2. Cast and characters
- Tessa Thompson as Charlotte Hale, Executive Director of the Delos Destinations Board, which oversees Westworld and other parks.
- Katja Herbers as Emily Grace, a guest at The Raj park who escapes into Westworld during the hosts uprising. season 2
- Simon Quarterman as Lee Sizemore, Westworlds narrative director, whose artistic temperament aggravates his co-workers.
- Ben Barnes as Logan Delos, a regular guest who introduces William to the park.
- Ingrid Bolso Berdal as Armistice, a host. She is a brutal and ruthless bandit, and a member of Hector Escatons gang.
- Jeffrey Wright as Bernard Lowe, head of the Westworld Programming Division, and programmer of artificial peoples software. Wright also portrays Arnold Weber, the co-founder of Westworld.
- Angela Sarafyan as Clementine Pennyfeather, a host. She works as a prostitute for Maeve and is one of Westworlds most popular attractions.
- Thandie Newton as Maeve Millay, a host who acts as the madam of Sweetwater, but her unreconciled memories of a former role lead to her becoming self-aware.
- Evan Rachel Wood as Dolores Abernathy, the oldest host still working in the park. Initially taking on the role of a ranchers daughter, she comes to discover that her entire life is an elaborately constructed lie.
- Zahn McClarnon as Akecheta, a Ghost Nation elder. season 2
- Sidse Babett Knudsen as Theresa Cullen, Westworlds Head of Quality Assurance, responsible for keeping the park from sliding into unscripted disarray. season 1, guest season 2
- Gustaf Skarsgård as Karl Strand, Delos Head of Operations who leads Deloss attempts to reclaim Westworld from the rogue hosts. season 2
- Fares as Antoine Costa, a member of Karl Strands security team. season 2
- Ed Harris as the Man in Black, a sadistic veteran guest attempting to uncover Westworlds innermost secrets.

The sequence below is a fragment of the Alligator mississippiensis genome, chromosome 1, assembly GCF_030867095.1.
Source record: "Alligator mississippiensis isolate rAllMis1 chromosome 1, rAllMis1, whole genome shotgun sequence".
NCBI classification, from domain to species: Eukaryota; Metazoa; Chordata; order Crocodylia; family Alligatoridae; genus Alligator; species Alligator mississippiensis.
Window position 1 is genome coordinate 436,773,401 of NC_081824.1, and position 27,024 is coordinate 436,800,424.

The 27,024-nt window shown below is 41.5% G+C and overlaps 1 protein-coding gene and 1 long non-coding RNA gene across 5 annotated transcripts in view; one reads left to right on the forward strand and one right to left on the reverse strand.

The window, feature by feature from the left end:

- Aaron Paul as Caleb Nichols, a former soldier turned construction worker and petty criminal. season 3
- Luke Hemsworth as Ashley Stubbs, head of Westworld security, charged with monitoring host and human interactions, and ensuring the safety of the guests.
- Anthony Hopkins as Robert Ford, the co-founder and Park Director of Westworld.
- Shannon Woodward as Elsie Hughes, a rising star in the Programming Division tasked with remedying odd behavior in the parks hosts.
- Rodrigo Santoro as Hector Escaton, a host. He is a wanted gang leader bent on robbing the Mariposa Hotel in Sweetwater.
- Louis Herthum as Peter Abernathy, Dolores father. season 2, recurring season 1
- Jimmi Simpson as William, a reluctant first-time visitor to Westworld, joining his future brother-in-law, Logan. Initially dismissive of the parks more lascivious attractions, he slowly uncovers a deeper meaning to the parks narrative. season 1, recurring season 2
- Talulah Riley as Angela, a host who welcomes newcomers to the park. season 2, recurring season 1
- James Marsden as Teddy Flood, a host. He plays the role of a gunfighter returning to Sweetwater to find Dolores, in hopes of rekindling their relationship.
- Clifton Collins Jr. as Lawrence / El Lazo, a host. He is a charming but dangerous outlaw with a knack for maneuvering and negotiating the various criminal elements of Westworld.
3.1. Production Conception and development
The series is based on the 1973 film of the same name which was written and directed by Michael Crichton and to a lesser extent its 1976 sequel, Futureworld. It is the second series based on Crichtons original story after Beyond Westworld 1980, which aired for only three episodes on CBS before being cancelled.